Nazism & Catholicism: Adolf Eichmann’s Red Cross Passport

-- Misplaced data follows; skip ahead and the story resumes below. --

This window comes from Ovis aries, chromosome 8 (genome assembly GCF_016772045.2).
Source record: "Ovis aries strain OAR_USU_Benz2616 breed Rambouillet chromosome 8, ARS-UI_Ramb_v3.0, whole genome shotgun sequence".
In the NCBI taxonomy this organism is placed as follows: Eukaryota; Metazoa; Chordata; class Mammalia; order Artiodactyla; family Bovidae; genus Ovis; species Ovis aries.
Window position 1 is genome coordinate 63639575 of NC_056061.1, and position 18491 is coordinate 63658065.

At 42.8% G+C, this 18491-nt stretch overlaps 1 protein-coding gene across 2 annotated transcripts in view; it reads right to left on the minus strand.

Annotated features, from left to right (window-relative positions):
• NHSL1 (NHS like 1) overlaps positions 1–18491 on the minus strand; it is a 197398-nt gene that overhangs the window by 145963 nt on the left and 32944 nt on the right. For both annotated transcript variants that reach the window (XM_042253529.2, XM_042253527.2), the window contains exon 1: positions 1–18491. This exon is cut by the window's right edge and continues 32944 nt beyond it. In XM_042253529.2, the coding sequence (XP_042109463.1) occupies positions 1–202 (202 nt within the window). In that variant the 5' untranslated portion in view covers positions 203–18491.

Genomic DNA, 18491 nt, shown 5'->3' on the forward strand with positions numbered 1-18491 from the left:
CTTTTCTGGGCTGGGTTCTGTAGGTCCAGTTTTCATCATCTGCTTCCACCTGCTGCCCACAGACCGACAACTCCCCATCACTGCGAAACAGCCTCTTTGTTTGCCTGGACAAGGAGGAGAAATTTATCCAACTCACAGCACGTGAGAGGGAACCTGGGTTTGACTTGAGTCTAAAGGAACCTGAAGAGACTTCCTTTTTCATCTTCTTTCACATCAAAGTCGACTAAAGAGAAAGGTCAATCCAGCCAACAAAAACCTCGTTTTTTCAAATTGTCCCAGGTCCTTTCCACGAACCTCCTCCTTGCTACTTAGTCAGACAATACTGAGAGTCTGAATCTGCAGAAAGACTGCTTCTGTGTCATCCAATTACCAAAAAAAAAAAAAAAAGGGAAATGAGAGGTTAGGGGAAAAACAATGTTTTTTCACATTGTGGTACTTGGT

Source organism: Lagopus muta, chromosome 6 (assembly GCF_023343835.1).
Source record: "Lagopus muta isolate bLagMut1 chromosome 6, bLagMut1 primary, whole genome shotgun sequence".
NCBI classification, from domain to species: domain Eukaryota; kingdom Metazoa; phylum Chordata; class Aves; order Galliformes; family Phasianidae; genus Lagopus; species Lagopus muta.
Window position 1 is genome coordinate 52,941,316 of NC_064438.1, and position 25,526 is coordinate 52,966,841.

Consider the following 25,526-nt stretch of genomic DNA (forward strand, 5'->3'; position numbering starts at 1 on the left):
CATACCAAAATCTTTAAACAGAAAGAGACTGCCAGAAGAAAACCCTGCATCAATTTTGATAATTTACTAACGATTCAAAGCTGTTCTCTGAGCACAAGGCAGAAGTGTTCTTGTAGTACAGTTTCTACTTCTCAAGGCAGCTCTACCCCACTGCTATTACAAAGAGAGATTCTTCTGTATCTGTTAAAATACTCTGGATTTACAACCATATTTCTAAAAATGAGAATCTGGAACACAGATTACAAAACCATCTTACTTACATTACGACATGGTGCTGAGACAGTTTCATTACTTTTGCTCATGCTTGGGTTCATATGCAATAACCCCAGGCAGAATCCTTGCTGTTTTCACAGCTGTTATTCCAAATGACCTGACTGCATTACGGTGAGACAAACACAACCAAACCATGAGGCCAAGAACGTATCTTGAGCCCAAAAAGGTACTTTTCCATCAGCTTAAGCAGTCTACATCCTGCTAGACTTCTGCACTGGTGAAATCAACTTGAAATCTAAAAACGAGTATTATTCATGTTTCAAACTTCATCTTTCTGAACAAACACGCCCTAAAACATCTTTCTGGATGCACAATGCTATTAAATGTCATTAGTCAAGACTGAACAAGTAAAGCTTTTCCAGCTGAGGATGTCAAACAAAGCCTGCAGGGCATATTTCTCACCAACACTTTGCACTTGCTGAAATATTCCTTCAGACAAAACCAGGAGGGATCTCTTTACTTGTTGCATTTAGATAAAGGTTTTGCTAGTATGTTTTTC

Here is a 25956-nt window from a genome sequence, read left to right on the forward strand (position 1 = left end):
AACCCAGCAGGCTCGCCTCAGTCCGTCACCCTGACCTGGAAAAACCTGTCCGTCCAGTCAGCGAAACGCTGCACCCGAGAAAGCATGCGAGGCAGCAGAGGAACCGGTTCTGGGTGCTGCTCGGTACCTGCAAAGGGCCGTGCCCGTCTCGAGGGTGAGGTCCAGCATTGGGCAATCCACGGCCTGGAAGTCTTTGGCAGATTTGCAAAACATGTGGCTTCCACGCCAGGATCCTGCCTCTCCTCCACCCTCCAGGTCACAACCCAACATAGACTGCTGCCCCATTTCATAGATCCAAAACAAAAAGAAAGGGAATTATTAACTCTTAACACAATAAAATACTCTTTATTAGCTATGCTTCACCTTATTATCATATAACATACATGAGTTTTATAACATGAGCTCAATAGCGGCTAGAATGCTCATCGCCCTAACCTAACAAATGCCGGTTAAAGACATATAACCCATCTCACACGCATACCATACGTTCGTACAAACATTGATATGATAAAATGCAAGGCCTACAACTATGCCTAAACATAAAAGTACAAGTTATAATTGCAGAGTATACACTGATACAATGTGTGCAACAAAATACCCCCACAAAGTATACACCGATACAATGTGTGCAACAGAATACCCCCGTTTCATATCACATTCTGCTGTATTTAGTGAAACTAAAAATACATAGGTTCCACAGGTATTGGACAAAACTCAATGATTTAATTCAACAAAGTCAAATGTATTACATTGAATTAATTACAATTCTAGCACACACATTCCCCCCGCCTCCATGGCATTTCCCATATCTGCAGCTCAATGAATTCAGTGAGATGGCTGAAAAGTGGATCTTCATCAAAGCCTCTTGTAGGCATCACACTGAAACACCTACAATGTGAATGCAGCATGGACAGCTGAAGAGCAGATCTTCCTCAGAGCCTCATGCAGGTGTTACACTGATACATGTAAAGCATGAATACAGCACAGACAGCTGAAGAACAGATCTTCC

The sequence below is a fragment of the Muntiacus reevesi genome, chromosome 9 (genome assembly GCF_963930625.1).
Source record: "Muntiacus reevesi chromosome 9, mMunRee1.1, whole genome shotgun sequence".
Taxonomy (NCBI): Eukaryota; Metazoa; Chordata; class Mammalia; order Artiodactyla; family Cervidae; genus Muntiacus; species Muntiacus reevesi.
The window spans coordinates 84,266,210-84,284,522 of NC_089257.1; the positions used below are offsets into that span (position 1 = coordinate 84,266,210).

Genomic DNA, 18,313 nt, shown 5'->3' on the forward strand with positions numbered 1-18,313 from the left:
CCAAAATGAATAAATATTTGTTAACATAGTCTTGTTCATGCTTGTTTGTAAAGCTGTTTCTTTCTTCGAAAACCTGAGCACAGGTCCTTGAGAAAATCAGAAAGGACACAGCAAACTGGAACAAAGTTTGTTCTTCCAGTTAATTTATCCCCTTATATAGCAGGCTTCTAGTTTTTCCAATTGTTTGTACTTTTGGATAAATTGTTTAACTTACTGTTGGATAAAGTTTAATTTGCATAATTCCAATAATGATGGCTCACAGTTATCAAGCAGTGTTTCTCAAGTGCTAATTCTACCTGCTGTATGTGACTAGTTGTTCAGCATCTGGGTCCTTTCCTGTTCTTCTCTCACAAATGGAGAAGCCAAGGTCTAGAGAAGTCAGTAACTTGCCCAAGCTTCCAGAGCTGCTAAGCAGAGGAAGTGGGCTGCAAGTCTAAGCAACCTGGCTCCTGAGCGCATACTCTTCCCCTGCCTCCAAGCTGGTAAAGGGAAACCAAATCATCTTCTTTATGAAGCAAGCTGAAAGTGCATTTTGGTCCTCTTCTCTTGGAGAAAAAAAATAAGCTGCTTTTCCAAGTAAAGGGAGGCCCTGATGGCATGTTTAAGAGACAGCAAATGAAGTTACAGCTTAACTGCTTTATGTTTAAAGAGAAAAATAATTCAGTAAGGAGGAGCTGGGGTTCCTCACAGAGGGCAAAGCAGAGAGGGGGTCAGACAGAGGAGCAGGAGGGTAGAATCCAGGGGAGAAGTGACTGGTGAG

Although it is true fascist Italy ‘officially’ changed sides near the end of WWII, and stated its opposition to German Nazism, nevertheless, it is also true that the Roman Catholic Church (with its Vatican headquarters situated in the heart of Rome) continued in its decades-long support for the political far-right. This has led many to speculate that Italians sympathetic to German Nazism, (the Roman Catholic Church was complicit in the holocaust), worked to save prominent Nazi German officials from Allied justice following the defeat of Adolf Hitler in 1945, and there are good grounds for this assessment. Whilst the CIA was busy opposing Socialist and Communist Movements around the world (which included a failed attempt to destabilise China through its Tibetan region), historical records state that US Intelligence knew that Adolf Eichmann was alive and well and living in Argentina in the late 1950’s. Eichmann was eventually captured by Israeli operatives, tried for his crimes against humanity, and executed by hanging in 1962 (in Israel). What is interesting is that leading Nazi Adolf Eichmann was able to escape war-torn Europe at the end of WWII (evading Allied capture in the process), through the help and assistance of the Italian section of the Red Cross, and the Roman Catholic Church (in Italy and elsewhere). Eichmann could only have got a fake Red Cross Passport if a Roman Catholic priest signed his application form, confirming Eichmann under a false name. This service was preformed by the Franciscan priest named Father Eduardo Domoter. Red Cross Passport number 100940 was issued to Adolf Eichmann under the false name of ‘Ricardo Klement’ in Genoa, on the 1st of June, 1950. This suggests that Eichmann was extensively protected by the Roman Catholic Church (and others sympathetic to Nazism), for at least five years after the end of WWII, before eventually being assisted to flee Europe for Argentina. These facts have led to the wide-spread assumption that many more leading Nazis escaped justice at the end of WWII through the help of the world-wide Roman Catholic Church.


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